US President Donald Trump said on Monday that now was “not the right time to talk” to China about the two nations’ trade war, just days after negotiations between them failed to lead to any substantive progress.
“They want to talk,” Trump said, speaking of Chinese officials. “It’s just not the right time to talk right now, to be honest with China.”
“It’s too one-sided for too many years and too many decades, and so it’s not the right time to talk,” he said. “But eventually I’m sure that we’ll be able to work out a deal with China.”
The president’s remarks came in the Oval Office during a joint announcement via speakerphone with Mexican President Enrique Peña Nieto about a new trade deal brokered between their two countries in place of the North American Free Trade Agreement (Nafta), the three-nation pact which also includes Canada.
Last week a Chinese delegation, led by vice-minister of commerce Wang Shouwen, visited Washington for low-level talks hosted by the US Treasury’s under secretary of international affairs David Malpass.
Any hope that those discussions, held on Wednesday and Thursday, might produce meaningful outcomes was effectively thrown out of the window earlier in the week. Trump said he did not “anticipate much” from the meeting, and that he had “no time frame” for ending the trade war with China.
Even before Trump’s comments, observers and politicians had already expressed doubt that the talks would do much to break the impasse between Washington and Beijing.
Negotiations involving much more senior officials in May and June failed to bring about any form of resolution. Since then, both countries have instituted punitive tariffs against each other, with the latest round, enacted on Thursday, affecting US$16 billion of imports in both directions.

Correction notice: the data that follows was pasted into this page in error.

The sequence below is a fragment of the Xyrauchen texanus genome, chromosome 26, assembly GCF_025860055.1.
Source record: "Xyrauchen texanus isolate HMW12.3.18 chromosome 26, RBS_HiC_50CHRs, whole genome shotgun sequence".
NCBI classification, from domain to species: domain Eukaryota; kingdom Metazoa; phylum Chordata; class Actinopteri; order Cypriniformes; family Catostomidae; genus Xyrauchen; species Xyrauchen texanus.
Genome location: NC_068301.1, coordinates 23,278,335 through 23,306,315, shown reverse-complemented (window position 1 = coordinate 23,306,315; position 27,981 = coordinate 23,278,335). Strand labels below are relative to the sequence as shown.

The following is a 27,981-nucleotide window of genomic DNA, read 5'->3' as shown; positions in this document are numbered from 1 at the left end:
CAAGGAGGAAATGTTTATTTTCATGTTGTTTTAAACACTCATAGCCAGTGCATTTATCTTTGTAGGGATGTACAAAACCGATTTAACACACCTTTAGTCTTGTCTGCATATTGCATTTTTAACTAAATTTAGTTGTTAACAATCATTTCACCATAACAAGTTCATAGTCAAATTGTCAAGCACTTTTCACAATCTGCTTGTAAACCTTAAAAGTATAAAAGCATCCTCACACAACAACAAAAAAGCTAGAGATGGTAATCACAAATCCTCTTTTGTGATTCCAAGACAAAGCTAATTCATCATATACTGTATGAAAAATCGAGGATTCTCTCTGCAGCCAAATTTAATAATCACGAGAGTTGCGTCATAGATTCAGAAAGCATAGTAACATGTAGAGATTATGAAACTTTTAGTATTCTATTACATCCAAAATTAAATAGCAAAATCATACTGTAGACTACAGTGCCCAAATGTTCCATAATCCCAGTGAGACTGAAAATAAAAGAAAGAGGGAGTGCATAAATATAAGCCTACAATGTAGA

Trump’s comments on Monday appeared to contradict what senior administration officials have been repeating for weeks regarding the US government’s openness to further negotiations with China, a sentiment that has been publicly reciprocated by Beijing.
Watch: Chinese meat importers look elsewhere amid US-China trade war
Following the conclusion of last week’s fruitless talks, White House Deputy Press Secretary Lindsay Walters told reporters that US and Chinese representatives “exchanged views on how to achieve fairness, balance, and reciprocity in the economic relationship”.
A statement from China’s Commerce Ministry was equally sparing on details, saying that the two sides had “constructive and frank exchanges”, and would “keep in touch about next steps”.
With an administration so focused on trade relations closer to home, and a president reluctant to reopen substantive talks, it seems that those steps could be some distance away.
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